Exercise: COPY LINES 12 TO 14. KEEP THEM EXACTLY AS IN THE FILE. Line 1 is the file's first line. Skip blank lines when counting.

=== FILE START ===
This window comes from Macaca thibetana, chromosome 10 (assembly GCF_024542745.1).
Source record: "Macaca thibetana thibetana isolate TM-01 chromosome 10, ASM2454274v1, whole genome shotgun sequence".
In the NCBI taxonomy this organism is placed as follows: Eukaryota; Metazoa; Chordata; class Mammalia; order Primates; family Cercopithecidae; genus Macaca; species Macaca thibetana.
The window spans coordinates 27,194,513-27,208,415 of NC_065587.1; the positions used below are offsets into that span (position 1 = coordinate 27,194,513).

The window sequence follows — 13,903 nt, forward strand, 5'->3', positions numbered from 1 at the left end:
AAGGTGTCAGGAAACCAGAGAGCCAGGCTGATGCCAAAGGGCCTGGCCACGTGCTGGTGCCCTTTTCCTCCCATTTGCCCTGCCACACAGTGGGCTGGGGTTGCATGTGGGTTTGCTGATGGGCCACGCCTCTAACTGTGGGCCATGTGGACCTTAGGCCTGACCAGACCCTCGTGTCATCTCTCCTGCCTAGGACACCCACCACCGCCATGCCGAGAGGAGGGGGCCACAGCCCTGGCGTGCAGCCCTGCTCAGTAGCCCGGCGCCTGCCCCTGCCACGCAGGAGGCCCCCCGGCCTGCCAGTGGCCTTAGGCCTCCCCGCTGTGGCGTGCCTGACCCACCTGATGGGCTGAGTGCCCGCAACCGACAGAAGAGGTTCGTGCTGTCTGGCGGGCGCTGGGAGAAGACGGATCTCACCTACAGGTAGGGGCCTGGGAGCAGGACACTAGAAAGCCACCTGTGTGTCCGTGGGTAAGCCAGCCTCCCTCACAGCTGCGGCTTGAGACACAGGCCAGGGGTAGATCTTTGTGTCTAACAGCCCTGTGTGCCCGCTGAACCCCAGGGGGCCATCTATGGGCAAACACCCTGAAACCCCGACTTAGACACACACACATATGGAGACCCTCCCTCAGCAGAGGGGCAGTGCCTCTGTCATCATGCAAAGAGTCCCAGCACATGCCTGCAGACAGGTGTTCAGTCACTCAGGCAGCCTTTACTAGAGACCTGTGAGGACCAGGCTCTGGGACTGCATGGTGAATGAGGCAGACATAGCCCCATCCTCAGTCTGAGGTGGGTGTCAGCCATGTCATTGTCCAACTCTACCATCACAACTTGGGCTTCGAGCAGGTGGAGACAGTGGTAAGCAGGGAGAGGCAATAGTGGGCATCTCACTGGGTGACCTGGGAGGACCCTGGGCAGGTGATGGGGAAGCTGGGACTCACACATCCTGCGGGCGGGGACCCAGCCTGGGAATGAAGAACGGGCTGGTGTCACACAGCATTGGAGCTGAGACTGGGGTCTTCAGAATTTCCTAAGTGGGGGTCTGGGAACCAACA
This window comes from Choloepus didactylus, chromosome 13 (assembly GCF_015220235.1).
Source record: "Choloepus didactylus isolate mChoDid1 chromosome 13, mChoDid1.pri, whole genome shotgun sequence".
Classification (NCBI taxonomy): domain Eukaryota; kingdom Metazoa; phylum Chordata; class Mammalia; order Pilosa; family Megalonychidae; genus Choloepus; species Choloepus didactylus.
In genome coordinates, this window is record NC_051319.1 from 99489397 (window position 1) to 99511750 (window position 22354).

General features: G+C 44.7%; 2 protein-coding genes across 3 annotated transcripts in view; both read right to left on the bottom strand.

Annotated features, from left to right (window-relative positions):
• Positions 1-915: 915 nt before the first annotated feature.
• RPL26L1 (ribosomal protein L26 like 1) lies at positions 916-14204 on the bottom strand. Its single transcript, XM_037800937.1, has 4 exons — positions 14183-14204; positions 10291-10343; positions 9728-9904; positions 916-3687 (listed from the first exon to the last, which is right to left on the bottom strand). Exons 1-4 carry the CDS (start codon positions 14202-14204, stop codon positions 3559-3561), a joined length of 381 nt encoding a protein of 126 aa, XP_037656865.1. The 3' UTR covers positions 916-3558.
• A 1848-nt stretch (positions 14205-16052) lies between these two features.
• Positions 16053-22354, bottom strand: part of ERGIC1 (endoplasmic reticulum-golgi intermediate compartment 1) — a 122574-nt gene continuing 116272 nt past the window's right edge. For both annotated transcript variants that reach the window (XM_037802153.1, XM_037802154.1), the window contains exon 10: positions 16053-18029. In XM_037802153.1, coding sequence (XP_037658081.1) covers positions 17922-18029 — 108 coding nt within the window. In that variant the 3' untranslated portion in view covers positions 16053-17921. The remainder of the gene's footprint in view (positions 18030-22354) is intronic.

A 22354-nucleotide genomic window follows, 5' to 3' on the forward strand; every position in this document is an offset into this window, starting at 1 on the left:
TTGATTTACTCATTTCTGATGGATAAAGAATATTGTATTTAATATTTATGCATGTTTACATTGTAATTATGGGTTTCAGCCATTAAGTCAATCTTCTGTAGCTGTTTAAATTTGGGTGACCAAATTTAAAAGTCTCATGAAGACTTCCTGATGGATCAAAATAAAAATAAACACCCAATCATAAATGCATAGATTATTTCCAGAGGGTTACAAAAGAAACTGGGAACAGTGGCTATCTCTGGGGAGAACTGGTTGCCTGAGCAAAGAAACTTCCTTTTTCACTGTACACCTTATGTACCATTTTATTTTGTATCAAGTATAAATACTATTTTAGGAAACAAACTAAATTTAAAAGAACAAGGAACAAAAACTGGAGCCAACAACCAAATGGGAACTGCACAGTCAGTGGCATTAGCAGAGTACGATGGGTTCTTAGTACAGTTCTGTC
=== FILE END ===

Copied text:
Annotated features, from left to right (window-relative positions):
• Positions 1-915: 915 nt before the first annotated feature.
• RPL26L1 (ribosomal protein L26 like 1) lies at positions 916-14204 on the bottom strand. Its single transcript, XM_037800937.1, has 4 exons — positions 14183-14204; positions 10291-10343; positions 9728-9904; positions 916-3687 (listed from the first exon to the last, which is right to left on the bottom strand). Exons 1-4 carry the CDS (start codon positions 14202-14204, stop codon positions 3559-3561), a joined length of 381 nt encoding a protein of 126 aa, XP_037656865.1. The 3' UTR covers positions 916-3558.